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    Default Re: Wood Foundation

    I don't see or hear you saying anything to worry me structurally about the design, but below-grade wood components automatically put me in 'moisture hunting' mode. I don't generally like to move insulation, but I would in at least a couple of spots and assess using infrared and moisture meter.

    Mark Fisher
    Allegany Inspection Service - Cumberland MD 21502 - 301-722-2224
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  9. #9
    Thomas Jones's Avatar
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    Default Re: Wood Foundation

    Quote Originally Posted by Mark Fisher View Post
    I don't see or hear you saying anything to worry me structurally about the design, but below-grade wood components automatically put me in 'moisture hunting' mode. I don't generally like to move insulation, but I would in at least a couple of spots and assess using infrared and moisture meter.
    I did, and did that too. No moisture detected, but we have had a hot dry summer, and the color of the wood preservative would mask water stains.

    Thanks

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    Default Re: Wood Foundation

    Quote Originally Posted by Garry Blankenship View Post
    They have a straight back; no triangulation to maintain independent structural integrity. How would they boom in a truss like that w/o it's buckling in the center ?
    The same way they set long rectangular floor trusses - with a strongback carrying the trusses.

    Scroll down to page 29: http://medfordtruss.com/builders%20g...%20trusses.pdf

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    Default Re: Wood Foundation

    Thomas, I am one of those HUD guys. HUD regs call for engineered plans ans specs to be available on site in order for the HUD guy to do the inspection. (Gotta know what you are inspecting). The pictures indicate that the floor truss was manufactured and not site built. (Not many contractors have the proper presses to install metal plates shown). The braces indicate to me that they were installed to prevent racking of the floor system. If you can get a hold of a copy of the orginal foundation plans and specs, it will help you to get rid of your concerns. Sometimes, I disagree with the engineer and may voice my concerns to him, I can not over ride his specs nor require the contractor to do so. It must at least meet the specs called for by the engineer as a minimum anthing over that is a plus in my mind. You bet you need to check for moisture intrusion and call out any thing you find. But if the foundation system is built to spec there shouldn't be any. If there is my bet would be that the drainage has not been maintained. Just remember you can't over ride the engineer.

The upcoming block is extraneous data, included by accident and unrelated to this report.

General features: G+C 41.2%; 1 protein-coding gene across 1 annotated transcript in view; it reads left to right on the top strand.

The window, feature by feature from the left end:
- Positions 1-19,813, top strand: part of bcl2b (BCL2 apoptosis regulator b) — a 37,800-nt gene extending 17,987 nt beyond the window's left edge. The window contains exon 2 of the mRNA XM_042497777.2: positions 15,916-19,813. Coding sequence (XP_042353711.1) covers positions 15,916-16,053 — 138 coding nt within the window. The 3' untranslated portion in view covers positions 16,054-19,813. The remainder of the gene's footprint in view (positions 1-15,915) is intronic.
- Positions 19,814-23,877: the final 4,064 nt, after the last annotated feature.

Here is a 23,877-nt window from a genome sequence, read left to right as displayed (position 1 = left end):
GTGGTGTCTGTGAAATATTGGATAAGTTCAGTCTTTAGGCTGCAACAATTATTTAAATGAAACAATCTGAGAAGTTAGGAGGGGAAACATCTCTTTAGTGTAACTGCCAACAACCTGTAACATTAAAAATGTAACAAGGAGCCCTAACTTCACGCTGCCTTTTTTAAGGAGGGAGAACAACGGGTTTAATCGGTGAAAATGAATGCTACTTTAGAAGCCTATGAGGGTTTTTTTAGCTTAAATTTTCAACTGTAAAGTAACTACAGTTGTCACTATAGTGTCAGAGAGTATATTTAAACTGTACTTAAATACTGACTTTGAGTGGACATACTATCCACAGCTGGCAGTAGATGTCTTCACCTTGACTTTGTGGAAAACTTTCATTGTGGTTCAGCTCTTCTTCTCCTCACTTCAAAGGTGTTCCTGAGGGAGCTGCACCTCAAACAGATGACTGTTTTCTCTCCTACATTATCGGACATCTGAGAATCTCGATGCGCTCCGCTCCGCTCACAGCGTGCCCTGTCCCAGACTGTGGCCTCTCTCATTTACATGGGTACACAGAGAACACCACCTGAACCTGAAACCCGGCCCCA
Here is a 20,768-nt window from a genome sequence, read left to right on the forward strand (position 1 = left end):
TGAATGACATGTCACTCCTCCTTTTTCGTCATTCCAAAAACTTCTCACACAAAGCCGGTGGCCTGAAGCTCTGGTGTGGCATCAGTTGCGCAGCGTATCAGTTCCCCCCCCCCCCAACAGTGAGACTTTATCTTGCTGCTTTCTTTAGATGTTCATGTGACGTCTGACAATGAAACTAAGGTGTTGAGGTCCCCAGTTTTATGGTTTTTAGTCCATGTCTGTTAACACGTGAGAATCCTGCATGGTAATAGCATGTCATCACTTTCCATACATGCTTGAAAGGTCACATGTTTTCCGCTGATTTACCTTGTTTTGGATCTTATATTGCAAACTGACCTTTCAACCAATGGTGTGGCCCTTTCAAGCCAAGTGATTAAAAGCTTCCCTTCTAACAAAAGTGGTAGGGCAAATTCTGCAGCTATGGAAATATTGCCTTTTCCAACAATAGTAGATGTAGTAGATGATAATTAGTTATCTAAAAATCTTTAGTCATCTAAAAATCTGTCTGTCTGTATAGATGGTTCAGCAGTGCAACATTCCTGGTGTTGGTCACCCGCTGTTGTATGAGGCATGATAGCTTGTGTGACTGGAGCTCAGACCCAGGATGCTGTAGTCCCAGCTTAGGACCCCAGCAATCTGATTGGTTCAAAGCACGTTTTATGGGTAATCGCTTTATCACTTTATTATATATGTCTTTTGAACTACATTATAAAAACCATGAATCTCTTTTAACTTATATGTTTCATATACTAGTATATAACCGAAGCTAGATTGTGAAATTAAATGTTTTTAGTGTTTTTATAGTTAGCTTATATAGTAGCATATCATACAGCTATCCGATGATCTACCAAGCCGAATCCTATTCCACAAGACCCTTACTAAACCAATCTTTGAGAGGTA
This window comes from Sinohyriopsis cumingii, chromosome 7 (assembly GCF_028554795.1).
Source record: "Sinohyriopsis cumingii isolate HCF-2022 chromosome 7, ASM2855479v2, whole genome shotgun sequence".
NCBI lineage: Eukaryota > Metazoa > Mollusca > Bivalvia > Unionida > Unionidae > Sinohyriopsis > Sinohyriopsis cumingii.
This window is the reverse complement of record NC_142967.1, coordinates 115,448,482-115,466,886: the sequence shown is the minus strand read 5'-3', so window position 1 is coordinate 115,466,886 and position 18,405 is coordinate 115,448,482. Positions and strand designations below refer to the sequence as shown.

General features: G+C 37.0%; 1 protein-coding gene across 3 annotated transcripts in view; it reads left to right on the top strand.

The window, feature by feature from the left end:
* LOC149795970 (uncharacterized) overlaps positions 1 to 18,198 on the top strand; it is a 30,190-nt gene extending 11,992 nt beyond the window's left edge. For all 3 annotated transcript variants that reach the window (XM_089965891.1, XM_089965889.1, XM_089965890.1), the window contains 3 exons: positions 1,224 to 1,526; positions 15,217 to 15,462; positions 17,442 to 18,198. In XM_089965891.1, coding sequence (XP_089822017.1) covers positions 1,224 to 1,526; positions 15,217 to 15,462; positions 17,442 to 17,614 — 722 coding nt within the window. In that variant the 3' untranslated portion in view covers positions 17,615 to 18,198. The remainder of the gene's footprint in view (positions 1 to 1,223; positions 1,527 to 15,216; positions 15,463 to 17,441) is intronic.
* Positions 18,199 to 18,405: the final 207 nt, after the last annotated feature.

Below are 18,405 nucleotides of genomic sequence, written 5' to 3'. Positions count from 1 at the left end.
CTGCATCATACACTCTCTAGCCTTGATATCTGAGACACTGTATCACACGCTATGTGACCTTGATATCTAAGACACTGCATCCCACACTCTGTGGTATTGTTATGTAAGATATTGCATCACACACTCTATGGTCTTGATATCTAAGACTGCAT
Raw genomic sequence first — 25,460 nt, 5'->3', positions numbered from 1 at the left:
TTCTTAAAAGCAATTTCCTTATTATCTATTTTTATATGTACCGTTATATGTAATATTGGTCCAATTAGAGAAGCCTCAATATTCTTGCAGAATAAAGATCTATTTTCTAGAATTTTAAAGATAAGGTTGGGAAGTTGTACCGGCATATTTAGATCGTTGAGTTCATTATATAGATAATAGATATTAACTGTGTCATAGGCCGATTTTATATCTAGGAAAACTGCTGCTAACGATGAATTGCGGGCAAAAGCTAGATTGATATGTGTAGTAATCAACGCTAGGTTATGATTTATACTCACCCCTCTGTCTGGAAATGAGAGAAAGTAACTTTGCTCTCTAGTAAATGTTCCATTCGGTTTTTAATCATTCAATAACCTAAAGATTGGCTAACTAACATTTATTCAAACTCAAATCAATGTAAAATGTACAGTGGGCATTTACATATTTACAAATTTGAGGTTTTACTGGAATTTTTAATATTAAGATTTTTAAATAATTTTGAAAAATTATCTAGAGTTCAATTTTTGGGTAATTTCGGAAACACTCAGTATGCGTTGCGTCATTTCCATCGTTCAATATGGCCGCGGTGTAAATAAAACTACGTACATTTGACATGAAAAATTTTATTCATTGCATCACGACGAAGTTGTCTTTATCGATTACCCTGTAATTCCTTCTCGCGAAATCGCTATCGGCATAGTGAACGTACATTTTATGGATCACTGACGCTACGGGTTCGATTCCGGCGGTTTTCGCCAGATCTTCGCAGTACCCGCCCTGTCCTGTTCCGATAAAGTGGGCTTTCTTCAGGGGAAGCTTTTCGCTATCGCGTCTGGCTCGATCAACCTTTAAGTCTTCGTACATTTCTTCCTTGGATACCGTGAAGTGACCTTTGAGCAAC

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    Default Re: Wood Foundation

    I had to inspect a wood foundation last year, first and only. These links came in handy:

    Wood Building Foundations: Inspection, Diagnosis, Repair

    CBD-234. Wood Frame Foundations - IRC - NRC-CNRC

    Tom Rees / A Closer Look Home Inspection / Salt Lake City, Utah

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    Default Re: Wood Foundation

    I've inspected maybe 100 or so in the Indianapolis area. They were built with young first time homeowners in mind that didn't have a lot of money and they were priced somewhat lower than conventionally built homes.

    Although they may have been built to manufacturer's specs, I have seen a lot of settlement issues and moisture issues. I've also seen delaminated, treated plywood on the exterior of the foundations and on some wood foundation basements, foundation deflection due to hydrostatic pressure. Our local university has certified that these foundations should have a fifty year life expectancy. They started building them in the 70's. I would not feel good about buying one that is 45 years old. The builder went bankrupt about five years ago.

    Most of these homes use the crawl space as the furnace plenum. Since they are wrapped on the sides and bottom with poly sheeting, they appear to stay fairly dry but I think about radon. Clearance is tight!


  14. #14

    Default Re: Wood Foundation